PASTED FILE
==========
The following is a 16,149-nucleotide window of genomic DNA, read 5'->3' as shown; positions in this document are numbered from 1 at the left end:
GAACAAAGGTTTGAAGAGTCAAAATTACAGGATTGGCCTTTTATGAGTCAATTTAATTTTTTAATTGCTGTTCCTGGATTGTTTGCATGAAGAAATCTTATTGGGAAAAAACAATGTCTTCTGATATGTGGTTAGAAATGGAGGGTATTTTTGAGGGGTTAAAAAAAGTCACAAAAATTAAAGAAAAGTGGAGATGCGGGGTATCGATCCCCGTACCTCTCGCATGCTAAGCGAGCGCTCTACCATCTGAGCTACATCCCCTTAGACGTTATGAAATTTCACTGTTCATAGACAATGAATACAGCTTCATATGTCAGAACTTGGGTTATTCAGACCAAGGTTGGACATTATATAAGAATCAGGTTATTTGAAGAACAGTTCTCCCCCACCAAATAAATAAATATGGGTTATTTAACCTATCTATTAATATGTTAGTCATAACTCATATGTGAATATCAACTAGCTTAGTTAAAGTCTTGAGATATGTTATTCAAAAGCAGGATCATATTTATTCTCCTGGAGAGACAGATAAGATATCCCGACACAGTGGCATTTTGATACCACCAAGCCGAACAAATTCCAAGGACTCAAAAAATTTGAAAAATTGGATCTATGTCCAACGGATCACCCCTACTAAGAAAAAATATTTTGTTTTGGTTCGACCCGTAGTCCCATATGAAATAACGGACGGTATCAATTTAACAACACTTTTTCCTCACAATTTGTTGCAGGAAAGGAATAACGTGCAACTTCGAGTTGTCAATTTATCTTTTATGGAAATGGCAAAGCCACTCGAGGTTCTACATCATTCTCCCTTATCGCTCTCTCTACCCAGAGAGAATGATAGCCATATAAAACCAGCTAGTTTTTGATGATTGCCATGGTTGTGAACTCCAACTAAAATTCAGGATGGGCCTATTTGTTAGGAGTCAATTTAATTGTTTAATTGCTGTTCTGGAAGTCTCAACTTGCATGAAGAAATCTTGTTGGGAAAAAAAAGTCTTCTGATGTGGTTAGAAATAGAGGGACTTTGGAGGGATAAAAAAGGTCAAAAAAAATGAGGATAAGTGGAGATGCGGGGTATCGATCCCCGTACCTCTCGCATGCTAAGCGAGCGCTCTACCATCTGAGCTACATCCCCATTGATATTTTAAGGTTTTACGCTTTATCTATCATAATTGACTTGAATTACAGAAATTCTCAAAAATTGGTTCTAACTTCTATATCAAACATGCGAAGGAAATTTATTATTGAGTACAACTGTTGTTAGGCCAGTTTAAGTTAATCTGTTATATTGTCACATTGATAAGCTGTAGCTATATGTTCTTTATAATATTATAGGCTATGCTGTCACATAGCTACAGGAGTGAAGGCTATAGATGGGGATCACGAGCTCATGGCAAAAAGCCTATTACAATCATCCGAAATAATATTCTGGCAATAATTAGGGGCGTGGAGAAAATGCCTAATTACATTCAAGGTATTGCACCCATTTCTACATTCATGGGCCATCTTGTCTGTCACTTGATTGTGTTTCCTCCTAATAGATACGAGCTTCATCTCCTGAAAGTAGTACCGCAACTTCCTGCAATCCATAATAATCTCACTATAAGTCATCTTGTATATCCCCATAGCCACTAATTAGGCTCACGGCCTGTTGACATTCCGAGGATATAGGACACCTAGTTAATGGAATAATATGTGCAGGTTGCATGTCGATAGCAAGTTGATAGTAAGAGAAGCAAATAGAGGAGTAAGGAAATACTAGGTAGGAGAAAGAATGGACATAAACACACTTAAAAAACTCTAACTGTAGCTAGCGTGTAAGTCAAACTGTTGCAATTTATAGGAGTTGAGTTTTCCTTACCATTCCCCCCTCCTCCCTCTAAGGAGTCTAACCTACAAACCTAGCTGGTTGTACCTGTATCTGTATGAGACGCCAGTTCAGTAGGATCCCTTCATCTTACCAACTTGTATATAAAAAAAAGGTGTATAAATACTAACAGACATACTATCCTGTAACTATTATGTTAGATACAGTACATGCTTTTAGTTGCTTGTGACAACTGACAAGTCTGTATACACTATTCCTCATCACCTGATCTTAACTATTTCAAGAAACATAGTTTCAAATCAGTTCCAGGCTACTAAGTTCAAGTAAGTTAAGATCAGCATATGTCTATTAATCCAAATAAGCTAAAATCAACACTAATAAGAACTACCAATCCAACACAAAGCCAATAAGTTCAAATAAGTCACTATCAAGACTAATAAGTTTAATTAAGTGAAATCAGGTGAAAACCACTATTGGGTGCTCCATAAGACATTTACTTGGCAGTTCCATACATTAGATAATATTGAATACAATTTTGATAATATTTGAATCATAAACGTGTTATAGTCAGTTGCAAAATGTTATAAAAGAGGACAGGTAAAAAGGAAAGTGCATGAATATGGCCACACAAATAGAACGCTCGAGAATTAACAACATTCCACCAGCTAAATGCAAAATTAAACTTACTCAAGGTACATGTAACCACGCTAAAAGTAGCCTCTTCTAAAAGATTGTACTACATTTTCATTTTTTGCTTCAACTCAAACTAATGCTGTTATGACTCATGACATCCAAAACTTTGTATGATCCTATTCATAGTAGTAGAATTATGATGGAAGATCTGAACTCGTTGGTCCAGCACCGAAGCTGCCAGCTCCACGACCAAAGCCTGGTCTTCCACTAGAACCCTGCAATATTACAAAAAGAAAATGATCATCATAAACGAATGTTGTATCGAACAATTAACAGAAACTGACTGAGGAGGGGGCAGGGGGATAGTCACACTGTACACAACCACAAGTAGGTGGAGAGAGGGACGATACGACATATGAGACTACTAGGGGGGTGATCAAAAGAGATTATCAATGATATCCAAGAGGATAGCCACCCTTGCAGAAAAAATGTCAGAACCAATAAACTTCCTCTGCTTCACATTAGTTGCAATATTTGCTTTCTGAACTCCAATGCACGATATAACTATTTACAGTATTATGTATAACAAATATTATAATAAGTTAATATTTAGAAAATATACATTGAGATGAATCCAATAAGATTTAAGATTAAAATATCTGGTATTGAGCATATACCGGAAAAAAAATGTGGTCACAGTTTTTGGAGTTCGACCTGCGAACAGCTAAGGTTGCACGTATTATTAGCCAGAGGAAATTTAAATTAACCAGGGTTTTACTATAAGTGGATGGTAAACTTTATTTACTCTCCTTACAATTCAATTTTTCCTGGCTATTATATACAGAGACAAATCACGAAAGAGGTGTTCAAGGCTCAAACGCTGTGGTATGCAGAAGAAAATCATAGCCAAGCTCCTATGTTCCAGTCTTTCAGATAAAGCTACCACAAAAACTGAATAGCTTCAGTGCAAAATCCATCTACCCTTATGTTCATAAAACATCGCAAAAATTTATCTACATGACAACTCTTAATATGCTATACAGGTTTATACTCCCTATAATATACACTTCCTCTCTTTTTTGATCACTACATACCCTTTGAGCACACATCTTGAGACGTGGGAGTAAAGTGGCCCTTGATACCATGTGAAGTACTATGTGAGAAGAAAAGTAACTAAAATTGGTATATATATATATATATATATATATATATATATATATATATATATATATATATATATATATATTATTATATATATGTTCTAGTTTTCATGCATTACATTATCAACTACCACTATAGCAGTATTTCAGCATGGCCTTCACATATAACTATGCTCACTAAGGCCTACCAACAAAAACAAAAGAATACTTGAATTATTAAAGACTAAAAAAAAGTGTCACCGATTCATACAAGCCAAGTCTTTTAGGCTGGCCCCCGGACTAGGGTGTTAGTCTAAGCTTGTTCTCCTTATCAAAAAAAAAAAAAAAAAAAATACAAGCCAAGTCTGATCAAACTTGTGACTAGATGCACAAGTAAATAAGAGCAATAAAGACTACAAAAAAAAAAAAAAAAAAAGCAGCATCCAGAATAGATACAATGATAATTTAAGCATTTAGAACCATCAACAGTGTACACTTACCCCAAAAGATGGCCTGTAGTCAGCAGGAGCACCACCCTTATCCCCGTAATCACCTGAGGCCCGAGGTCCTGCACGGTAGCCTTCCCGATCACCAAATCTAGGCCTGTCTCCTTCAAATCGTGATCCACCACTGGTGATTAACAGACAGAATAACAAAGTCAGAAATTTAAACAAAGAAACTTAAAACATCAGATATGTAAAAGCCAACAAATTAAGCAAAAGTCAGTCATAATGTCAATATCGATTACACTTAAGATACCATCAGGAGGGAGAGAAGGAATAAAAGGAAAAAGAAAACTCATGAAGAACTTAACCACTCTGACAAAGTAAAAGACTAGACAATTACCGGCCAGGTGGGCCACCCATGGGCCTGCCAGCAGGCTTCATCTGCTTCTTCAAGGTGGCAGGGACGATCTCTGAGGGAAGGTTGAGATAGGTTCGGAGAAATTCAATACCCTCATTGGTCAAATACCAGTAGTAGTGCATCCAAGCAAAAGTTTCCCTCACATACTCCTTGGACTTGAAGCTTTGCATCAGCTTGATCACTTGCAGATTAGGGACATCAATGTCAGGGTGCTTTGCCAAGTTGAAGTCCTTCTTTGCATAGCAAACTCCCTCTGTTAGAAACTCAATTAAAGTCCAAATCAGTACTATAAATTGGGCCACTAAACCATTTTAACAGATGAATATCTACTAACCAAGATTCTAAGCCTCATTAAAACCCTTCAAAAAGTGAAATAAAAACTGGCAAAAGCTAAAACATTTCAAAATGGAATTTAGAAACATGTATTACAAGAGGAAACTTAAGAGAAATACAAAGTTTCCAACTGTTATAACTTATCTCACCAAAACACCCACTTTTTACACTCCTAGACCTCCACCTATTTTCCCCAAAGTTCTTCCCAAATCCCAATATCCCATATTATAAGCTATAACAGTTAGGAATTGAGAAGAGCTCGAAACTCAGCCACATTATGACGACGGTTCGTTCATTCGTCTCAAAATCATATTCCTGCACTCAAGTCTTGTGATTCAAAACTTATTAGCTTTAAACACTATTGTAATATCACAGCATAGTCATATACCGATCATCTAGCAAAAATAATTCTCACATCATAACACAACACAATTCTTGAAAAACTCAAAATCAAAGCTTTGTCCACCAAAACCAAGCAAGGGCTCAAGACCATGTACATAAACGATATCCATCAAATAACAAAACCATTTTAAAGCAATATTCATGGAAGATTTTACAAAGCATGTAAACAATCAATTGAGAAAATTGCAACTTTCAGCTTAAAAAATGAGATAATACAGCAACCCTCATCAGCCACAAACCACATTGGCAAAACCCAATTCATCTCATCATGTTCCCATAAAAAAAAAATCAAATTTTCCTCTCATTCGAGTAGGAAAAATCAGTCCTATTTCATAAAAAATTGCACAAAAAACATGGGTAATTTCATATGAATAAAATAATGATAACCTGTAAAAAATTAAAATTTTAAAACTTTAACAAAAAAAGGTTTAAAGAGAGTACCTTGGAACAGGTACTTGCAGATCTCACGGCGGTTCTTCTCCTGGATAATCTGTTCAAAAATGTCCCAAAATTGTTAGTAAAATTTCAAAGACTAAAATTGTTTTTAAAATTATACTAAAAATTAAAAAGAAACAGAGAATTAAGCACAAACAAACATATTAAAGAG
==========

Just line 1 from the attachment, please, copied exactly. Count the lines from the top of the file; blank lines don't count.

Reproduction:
The following is a 16,149-nucleotide window of genomic DNA, read 5'->3' as shown; positions in this document are numbered from 1 at the left end: